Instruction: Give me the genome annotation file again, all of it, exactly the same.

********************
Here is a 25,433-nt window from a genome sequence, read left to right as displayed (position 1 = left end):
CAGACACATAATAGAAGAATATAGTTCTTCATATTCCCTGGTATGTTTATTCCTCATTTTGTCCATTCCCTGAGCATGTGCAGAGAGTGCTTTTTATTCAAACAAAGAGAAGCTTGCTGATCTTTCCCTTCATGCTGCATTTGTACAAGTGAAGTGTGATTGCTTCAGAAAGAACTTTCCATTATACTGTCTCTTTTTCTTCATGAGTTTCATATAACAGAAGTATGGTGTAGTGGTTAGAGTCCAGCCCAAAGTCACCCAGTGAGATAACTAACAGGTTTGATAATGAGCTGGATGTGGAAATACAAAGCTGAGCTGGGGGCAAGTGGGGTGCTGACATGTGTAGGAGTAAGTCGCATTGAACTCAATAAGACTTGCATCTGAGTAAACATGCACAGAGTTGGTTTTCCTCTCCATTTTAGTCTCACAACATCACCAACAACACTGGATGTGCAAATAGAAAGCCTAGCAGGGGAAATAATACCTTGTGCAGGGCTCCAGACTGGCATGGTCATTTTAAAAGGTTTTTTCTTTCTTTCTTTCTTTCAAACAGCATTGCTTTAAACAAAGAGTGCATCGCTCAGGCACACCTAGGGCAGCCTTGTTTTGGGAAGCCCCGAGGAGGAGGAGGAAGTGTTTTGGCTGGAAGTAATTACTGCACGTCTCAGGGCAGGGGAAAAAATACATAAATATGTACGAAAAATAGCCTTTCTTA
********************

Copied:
Here is a 25,433-nt window from a genome sequence, read left to right as displayed (position 1 = left end):
CAGACACATAATAGAAGAATATAGTTCTTCATATTCCCTGGTATGTTTATTCCTCATTTTGTCCATTCCCTGAGCATGTGCAGAGAGTGCTTTTTATTCAAACAAAGAGAAGCTTGCTGATCTTTCCCTTCATGCTGCATTTGTACAAGTGAAGTGTGATTGCTTCAGAAAGAACTTTCCATTATACTGTCTCTTTTTCTTCATGAGTTTCATATAACAGAAGTATGGTGTAGTGGTTAGAGTCCAGCCCAAAGTCACCCAGTGAGATAACTAACAGGTTTGATAATGAGCTGGATGTGGAAATACAAAGCTGAGCTGGGGGCAAGTGGGGTGCTGACATGTGTAGGAGTAAGTCGCATTGAACTCAATAAGACTTGCATCTGAGTAAACATGCACAGAGTTGGTTTTCCTCTCCATTTTAGTCTCACAACATCACCAACAACACTGGATGTGCAAATAGAAAGCCTAGCAGGGGAAATAATACCTTGTGCAGGGCTCCAGACTGGCATGGTCATTTTAAAAGGTTTTTTCTTTCTTTCTTTCTTTCAAACAGCATTGCTTTAAACAAAGAGTGCATCGCTCAGGCACACCTAGGGCAGCCTTGTTTTGGGAAGCCCCGAGGAGGAGGAGGAAGTGTTTTGGCTGGAAGTAATTACTGCACGTCTCAGGGCAGGGGAAAAAATACATAAATATGTACGAAAAATAGCCTTTCTTA